Please beware, not all iron on transfer material is equal. While making t-shirts for our last Disney trip, I ran out of my Jet-Opaque and bought a different brand from my local craft store. After the first wash, it turned yellow and the design started to flake off. So, if you are new to a brand, I would encourage you to do a test run on scrap fabric and make sure it performs well! 

You could also use fabric, felt, iron-on vinyl or other materials to make your emblems. And, if you don't have a silhouette machine, no worries, I am including the template for the emblem I made for you to trace and cut out. 

 Once you have the overskirt complete, you are almost done! For the underskirt, I simply sewed the two pieces together, made a narrow hem along the bottom and sewed purple ribbon along the bottom. Then, I completed the dress by sewing the skirt to the bodice and shirring as directed by the tutorial.

 Note: For the original dress I made, I used pearl trim attached to bias that I found at a local fabric store. It is a bit pricey and hard to find (Hancock's does carry it for $1.99 per yard) so I revised my method slightly for this tutorial. But, it is an option if you are not comfortable applying the bead trim or do not have a cording foot. (You can use a zipper foot to apply it.)

I hope you enjoy making your Sofia inspired dress as much as I did!  I'll see you soon!


Thank you so much Sarah - that is so perfect!  No Sofia is finished without the iconic emblems, and Sarah has generously created a pattern for YOU.  Head over to our facebook group and download the file! 

Pirates Ahoy!!! Adapting 5 Berries Amelia Peasant Dress for BOYS?

Did you know that people are already counting down to Christmas?!?!?  (I think it is around 90 days away)  We have quite a few of my favorite holidays that lay between now and Christmas, and the FIRST is Halloween.  As an ex-theatre girl, I have a penchant for any holiday that encourages people to dress up, use stage makeup, and jump with two feet into the land of 'make believe'.
SO I am super happy to share a very easy modification for the boys in your life!  Today we are making a Pirate shirt out of a basic Peasant Top or Dress.  I am using the adorable Amelia Peasant Dress from 5 Berries - it is a great basic peasant dress with long sleeves that have elastic at the bottom, which is exactly what I wanted to work with as a base.  You can use just about any Peasant top out there - just remember that this is for a boy, so you don't want it to be too form fitting!

Start out by printing your pattern.  You are going to assemble the pieces and cut out your sleeves exactly as printed.  Since we want a Shirt length rather than a dress, we are going to alter the length of the front and back pieces.  There are two easy ways to do this. 1) Take a shirt that you know is a good length on your boy and line up the armscy of the shirt with the armscy of the pattern.  Add two extra inches to the bottom since we want this to hit at about hip (Pirates don't show their midriff... unless they are just going shirtless, but then you wouldn't need this tutorial ;op).  Or 2) Take a pattern piece from a shirt pattern you love - once again match up the armscys and add two inches to the bottom. *I added a bit of a curve to my pieces, but you could just as easily cut it straight.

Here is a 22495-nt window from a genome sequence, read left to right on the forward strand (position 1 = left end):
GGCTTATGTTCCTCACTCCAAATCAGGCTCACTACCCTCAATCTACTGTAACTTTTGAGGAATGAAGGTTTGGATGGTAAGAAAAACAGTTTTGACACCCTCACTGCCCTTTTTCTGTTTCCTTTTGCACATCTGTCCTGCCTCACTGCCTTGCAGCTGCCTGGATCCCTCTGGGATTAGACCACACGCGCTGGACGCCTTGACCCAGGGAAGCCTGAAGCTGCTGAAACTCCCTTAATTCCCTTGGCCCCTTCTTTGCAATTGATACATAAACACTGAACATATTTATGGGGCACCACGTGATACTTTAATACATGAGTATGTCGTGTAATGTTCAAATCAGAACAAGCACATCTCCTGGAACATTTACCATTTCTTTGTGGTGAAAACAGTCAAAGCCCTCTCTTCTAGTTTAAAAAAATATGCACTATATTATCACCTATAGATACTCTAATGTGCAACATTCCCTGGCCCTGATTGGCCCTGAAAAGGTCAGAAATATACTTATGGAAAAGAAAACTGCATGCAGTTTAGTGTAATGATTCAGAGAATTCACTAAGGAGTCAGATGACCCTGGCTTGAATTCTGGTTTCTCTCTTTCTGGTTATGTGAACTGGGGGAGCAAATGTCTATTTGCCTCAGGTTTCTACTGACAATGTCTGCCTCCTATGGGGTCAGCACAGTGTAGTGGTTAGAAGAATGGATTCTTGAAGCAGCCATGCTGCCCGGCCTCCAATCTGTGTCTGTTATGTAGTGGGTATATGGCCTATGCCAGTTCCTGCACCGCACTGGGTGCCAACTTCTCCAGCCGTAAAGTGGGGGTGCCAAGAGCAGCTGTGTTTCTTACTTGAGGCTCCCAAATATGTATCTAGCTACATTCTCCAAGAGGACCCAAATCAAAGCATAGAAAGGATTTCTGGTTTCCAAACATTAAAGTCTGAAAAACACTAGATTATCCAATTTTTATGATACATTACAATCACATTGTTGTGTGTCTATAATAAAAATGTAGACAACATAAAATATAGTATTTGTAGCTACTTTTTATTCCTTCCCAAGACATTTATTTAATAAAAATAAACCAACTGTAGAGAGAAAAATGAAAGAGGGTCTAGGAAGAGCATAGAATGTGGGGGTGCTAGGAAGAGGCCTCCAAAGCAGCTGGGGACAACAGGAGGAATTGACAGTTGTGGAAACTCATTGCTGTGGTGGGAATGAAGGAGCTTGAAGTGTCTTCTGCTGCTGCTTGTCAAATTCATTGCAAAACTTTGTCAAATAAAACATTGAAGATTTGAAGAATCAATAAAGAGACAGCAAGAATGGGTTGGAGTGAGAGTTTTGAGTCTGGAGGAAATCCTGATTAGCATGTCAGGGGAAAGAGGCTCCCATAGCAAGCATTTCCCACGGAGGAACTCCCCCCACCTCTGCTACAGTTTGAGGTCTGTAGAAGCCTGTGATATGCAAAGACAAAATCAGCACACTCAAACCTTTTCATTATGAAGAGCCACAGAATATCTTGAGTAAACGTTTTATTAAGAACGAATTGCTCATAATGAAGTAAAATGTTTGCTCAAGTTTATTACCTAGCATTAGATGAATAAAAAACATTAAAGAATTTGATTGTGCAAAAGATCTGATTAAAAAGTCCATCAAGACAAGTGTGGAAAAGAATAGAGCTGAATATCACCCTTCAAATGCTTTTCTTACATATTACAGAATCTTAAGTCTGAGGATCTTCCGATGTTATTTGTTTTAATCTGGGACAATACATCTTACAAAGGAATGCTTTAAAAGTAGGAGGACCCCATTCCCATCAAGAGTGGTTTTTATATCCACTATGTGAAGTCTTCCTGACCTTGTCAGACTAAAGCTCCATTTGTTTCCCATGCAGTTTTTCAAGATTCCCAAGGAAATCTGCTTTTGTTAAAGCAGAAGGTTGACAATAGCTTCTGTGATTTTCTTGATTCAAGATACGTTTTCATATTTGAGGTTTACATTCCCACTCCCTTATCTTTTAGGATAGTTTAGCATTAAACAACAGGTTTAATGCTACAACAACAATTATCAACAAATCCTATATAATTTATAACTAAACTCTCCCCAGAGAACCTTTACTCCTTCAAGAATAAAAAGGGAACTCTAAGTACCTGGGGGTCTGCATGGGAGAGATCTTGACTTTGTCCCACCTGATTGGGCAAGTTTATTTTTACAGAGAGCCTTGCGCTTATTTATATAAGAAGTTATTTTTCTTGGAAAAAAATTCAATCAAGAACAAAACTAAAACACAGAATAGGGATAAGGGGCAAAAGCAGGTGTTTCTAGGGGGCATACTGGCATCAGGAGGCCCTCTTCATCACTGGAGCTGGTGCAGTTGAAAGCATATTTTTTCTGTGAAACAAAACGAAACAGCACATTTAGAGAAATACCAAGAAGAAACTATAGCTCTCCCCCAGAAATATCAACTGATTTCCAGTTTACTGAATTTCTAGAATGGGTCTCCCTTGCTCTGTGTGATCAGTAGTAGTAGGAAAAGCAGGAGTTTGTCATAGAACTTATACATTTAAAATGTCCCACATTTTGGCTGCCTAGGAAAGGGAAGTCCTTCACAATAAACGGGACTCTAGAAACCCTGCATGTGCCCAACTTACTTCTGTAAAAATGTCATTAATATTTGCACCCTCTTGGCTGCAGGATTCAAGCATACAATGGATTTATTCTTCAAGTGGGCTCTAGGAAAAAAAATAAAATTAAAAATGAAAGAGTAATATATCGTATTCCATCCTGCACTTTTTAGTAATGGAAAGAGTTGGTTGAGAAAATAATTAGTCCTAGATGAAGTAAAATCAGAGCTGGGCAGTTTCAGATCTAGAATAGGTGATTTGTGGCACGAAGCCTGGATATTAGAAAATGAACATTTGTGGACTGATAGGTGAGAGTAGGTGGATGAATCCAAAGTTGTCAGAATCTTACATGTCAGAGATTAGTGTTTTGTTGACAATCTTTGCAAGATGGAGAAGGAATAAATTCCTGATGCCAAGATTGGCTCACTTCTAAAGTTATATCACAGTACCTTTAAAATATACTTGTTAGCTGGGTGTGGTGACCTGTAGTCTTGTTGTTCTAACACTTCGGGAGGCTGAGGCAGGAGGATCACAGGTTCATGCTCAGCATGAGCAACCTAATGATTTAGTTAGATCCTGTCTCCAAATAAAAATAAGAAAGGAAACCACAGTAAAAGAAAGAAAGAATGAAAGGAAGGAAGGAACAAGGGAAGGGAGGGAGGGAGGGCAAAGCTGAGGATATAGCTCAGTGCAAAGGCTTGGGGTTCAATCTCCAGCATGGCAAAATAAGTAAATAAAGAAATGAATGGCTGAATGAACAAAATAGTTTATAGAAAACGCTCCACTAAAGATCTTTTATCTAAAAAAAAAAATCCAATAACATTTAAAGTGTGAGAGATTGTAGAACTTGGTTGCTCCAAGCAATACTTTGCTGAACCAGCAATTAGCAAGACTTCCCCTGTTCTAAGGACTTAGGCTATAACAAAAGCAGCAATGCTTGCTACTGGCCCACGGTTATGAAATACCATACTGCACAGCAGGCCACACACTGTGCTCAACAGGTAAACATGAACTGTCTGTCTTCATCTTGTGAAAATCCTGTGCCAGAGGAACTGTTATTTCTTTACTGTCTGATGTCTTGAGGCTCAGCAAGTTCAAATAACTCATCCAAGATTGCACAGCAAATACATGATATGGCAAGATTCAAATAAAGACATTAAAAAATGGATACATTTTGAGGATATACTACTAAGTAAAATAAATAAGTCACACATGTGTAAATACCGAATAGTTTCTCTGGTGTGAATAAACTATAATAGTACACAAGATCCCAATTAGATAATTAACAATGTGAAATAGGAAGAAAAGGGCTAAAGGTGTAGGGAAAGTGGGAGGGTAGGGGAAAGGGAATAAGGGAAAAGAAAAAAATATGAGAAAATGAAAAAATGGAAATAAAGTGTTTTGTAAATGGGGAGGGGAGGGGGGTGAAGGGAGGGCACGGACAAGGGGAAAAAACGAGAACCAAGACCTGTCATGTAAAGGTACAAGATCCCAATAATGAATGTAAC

Now you have 2 sleeves, a back and a front.  You now need to create one more piece.  This is the front facing - and the element that is going to make this feel like a 'boy' shirt.  Cut a rectangle 3 inches wide by 6 inches long (if you will be using a rolled hem on your edges rather than serging them, cut your rectangle 4x6 and turn the long edges in 1/4 press and in 1/4 again and stitch for a finished edge).

 Finish the Two long side edges and the bottom edge of your rectangle.

The last piece is optional.  You can use string, ribbon, OR create a fabric drawstring for your neck. Cut a strip approximately 30inches long by 1.75 wide.  Press it as you would double fold bias tape and stitch along the open edge.

Creating your Facing:  Mark the center of your facing rectangle from top to bottom

Mark the Center of your Front Bodice piece

Line up the centers with each other Right Sides Together and pin along the marked line

Sew 1/4 away from the line (stopping 1 inch from the bottom), plant your needle, turn stitch 1/4 past the line, plant the needle, turn and stitch 1/4 away from the line back to the top (creating 3 sides of a narrow rectangle)

Mark a triangle coming from the center line to the two bottom corners of your rectangle

Cut down the center line and your diagonal lines *cut to the corner, but do not clip your stitching!

Flip your facing to the inside of the bodice and press

Top Stitch around the opening with a 1/4 seam allowance (this could be a cool place to add decorative stitching or use a colored thread - I kept it simple, straight stitch in white ;op)

Sew up the rest of the shirt according to your directions up to the neck casing.

If you have a serger, finish the edge of your neckline - if you don't, press this edge in 1/4.

Fold the top in to the wrong side 1/2 inch and pin in place.  Stitch along the finished edge to create the casing.

Pin a safety pin through one end of your drawstring(or ribbon or string - I used Ribbon for A's shirt, and the drawstring for B's.... I like how the drawstring holds without being tied and feels more rustic), and feed it through the casing.

Voila - Pirate Shirt!!!! *I left the hem unfinished in the 'Pirate Spirit', but you could finish it with a rolled hem.
(This could also be a perfect Prince shirt, just add a cape and sword)

Add some fun pants - some super rocking belts, and now you have two pirates on the hunt for buried treasure...